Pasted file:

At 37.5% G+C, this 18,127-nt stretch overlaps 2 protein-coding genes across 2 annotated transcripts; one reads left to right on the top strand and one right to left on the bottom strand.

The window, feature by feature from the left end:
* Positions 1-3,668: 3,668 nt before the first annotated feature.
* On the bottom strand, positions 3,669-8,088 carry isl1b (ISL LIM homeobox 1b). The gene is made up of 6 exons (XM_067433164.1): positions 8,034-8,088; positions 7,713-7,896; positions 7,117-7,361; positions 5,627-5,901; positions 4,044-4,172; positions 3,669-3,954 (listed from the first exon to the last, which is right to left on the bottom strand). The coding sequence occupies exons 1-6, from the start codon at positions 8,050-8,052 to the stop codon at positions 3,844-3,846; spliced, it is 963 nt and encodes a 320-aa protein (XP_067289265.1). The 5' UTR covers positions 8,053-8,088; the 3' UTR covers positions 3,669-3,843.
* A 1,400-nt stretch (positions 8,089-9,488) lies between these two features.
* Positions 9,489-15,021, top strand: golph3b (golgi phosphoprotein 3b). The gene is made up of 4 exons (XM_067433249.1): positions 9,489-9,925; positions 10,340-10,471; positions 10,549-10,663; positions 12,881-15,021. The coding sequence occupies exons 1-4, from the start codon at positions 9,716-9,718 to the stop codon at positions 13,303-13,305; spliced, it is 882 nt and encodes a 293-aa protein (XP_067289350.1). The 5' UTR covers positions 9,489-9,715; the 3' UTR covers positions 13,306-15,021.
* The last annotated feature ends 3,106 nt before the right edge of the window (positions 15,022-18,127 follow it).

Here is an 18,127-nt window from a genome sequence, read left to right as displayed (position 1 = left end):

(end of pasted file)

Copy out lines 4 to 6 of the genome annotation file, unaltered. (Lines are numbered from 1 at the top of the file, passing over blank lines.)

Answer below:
* On the bottom strand, positions 3,669-8,088 carry isl1b (ISL LIM homeobox 1b). The gene is made up of 6 exons (XM_067433164.1): positions 8,034-8,088; positions 7,713-7,896; positions 7,117-7,361; positions 5,627-5,901; positions 4,044-4,172; positions 3,669-3,954 (listed from the first exon to the last, which is right to left on the bottom strand). The coding sequence occupies exons 1-6, from the start codon at positions 8,050-8,052 to the stop codon at positions 3,844-3,846; spliced, it is 963 nt and encodes a 320-aa protein (XP_067289265.1). The 5' UTR covers positions 8,053-8,088; the 3' UTR covers positions 3,669-3,843.
* A 1,400-nt stretch (positions 8,089-9,488) lies between these two features.
* Positions 9,489-15,021, top strand: golph3b (golgi phosphoprotein 3b). The gene is made up of 4 exons (XM_067433249.1): positions 9,489-9,925; positions 10,340-10,471; positions 10,549-10,663; positions 12,881-15,021. The coding sequence occupies exons 1-4, from the start codon at positions 9,716-9,718 to the stop codon at positions 13,303-13,305; spliced, it is 882 nt and encodes a 293-aa protein (XP_067289350.1). The 5' UTR covers positions 9,489-9,715; the 3' UTR covers positions 13,306-15,021.